Shaping the Future: Second- and Third-Generation Family Businesses Embrace Sustainable Investments

Shaping the Future: Second- and Third-Generation Family Businesses Embrace Sustainable Investments

Younger business heirs in Asia are challenging traditional profit-focused models as they prioritize social and environmental impact.

Across Asia, a new generation of business heirs is carving a different path from their predecessors as they prioritize sustainable investments. From Malaysia to Singapore and the Philippines, second- and third-generation family businesses are embracing socially conscious “impact investing” and reshaping perceptions among business owners. While some millennial heirs face conflicts with their parents’ profit-focused models, others find common ground and drive bold changes. This article explores the journeys and experiences of these young business leaders, highlighting their efforts to align financial returns with social and environmental goals.

Challenging Tradition: The Clash of Ideals

Abe Lim, a Malaysian business heir, found herself at odds with her father’s profit-focused business model. Growing up in a more privileged environment, Lim aspired to prioritize social and environmental impact over monetary gains. However, her father’s traditional approach and skepticism towards climate change led to conflicts. Lim’s decision to leave her father’s company and establish her own ventures reflects the generational divide and the desire for more impactful business practices.

The Power of Purpose: Purpose Plastic and Environmental Entrepreneurship

Lim’s entrepreneurial journey led her to found Purpose Plastic, a company that recycles discarded plastic into various products. By prioritizing sustainability and profitability, Lim demonstrates that businesses can align their goals with environmental objectives. Lim’s hope for businesses to prioritize the environment over profit reflects a growing trend among younger business leaders who advocate for a shift towards sustainable practices.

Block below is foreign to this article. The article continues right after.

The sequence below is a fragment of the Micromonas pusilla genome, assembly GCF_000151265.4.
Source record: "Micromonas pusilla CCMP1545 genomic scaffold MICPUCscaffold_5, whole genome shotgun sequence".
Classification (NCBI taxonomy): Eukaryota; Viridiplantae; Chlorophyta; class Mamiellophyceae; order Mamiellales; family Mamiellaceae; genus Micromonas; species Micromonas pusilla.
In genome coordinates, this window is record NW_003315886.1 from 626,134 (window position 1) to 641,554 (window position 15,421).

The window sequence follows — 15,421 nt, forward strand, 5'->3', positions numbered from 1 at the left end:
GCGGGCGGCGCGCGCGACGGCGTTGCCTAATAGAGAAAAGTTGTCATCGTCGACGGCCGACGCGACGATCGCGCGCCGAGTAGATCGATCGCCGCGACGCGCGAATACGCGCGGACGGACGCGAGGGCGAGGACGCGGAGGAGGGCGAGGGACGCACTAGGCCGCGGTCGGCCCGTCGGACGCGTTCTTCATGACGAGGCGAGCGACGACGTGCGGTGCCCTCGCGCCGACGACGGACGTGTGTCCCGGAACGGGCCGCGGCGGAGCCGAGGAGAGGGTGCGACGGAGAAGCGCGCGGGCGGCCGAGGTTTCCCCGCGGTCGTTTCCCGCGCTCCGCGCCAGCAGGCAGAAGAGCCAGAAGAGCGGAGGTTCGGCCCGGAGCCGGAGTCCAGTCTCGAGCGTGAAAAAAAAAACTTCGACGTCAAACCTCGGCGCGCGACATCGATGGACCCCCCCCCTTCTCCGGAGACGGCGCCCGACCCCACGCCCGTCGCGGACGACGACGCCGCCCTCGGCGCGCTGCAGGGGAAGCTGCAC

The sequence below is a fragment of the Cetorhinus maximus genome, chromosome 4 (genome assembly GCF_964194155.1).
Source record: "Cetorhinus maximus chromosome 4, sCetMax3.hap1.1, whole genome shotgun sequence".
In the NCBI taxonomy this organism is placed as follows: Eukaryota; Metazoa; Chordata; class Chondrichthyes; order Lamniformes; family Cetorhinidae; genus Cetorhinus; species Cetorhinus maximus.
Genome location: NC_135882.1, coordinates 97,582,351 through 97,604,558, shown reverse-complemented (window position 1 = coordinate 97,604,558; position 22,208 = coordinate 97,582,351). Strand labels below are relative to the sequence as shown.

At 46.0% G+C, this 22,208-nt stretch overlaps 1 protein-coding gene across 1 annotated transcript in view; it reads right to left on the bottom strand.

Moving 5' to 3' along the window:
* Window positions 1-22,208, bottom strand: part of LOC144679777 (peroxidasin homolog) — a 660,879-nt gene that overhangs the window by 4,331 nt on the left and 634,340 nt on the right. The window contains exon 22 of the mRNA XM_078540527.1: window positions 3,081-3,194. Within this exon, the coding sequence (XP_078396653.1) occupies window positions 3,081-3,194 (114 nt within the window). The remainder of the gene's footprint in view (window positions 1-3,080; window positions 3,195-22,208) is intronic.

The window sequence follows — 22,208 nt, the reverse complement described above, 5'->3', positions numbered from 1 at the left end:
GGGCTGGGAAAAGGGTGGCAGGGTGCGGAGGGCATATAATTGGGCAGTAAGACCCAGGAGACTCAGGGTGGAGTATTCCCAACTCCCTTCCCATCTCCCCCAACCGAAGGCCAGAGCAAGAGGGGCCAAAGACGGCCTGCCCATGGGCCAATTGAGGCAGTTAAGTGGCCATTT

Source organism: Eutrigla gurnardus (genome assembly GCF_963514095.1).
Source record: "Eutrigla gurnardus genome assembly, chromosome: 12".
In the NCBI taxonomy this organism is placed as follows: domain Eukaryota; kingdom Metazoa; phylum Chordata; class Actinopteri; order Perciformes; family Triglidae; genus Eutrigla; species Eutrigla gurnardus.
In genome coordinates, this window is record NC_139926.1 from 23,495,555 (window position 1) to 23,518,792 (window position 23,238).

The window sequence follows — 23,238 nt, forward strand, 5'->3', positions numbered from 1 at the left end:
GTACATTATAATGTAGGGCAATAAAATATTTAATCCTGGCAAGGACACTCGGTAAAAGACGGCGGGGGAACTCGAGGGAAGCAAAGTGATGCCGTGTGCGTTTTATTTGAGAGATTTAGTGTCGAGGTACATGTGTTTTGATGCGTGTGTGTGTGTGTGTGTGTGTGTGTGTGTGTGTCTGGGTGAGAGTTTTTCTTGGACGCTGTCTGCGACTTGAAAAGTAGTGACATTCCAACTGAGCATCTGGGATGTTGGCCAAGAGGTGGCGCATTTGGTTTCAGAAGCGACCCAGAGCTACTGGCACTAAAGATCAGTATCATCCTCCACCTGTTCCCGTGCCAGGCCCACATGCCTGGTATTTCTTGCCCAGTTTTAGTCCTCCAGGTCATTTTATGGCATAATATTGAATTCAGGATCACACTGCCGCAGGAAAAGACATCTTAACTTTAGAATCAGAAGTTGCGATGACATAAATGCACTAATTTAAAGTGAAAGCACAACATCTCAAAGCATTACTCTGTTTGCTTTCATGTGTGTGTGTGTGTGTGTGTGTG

Catalyst for Change: The Role of Younger Generations

Komal Sahu, a member of AVPN, Asia’s largest network of social investors, highlights the impact of younger generations in reshaping business perspectives. These heirs recognize the potential for their family’s wealth to drive positive transformation beyond government aid. By incorporating environmental, social, and governance factors into their investment decisions, they advocate for change while ensuring financial viability. However, Sahu emphasizes that conflicts between generations are not always the case, as some previous generations encourage innovation and bold thinking for ongoing success.

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Leading by Example: The Lopez Family’s Commitment to Climate Change

Marianna Lopez Vargas, a member of the Lopez family in the Philippines, exemplifies the alignment of personal values with family businesses. The Lopez family, led by tycoon Oscar M Lopez, established the Oscar M Lopez Center to address the local impact of climate change. They made a bold decision in 2016 to divest from coal and pursue clean and renewable energy sources. While a complete transition to renewables is not yet realistic, the family remains committed to a just and equitable transition away from fossil fuels.

Bridging the Generational Gap: Effective Communication and Dialogue

Persuading older generations to adopt new ways of thinking requires effective communication and understanding of generational differences. Sahu emphasizes the importance of engaging in open, respectful dialogue to encourage elders to explore new ideas and embrace innovative approaches. Fernando Scodro, a Brazilian business leader based in Singapore, exemplifies this approach by teaching his family about socially conscious investing and translating educational materials to foster understanding and collaboration.

Conclusion:

The rise of second- and third-generation family business leaders prioritizing sustainable investments marks a significant shift in Asia’s business landscape. While conflicts may arise due to generational differences, many young heirs are successfully driving change by advocating for social and environmental impact. Through their ventures and engagement with older generations, these leaders are reshaping business practices and paving the way for a more sustainable future. As they continue to bridge the gap and communicate effectively, the potential for long-term change becomes increasingly promising.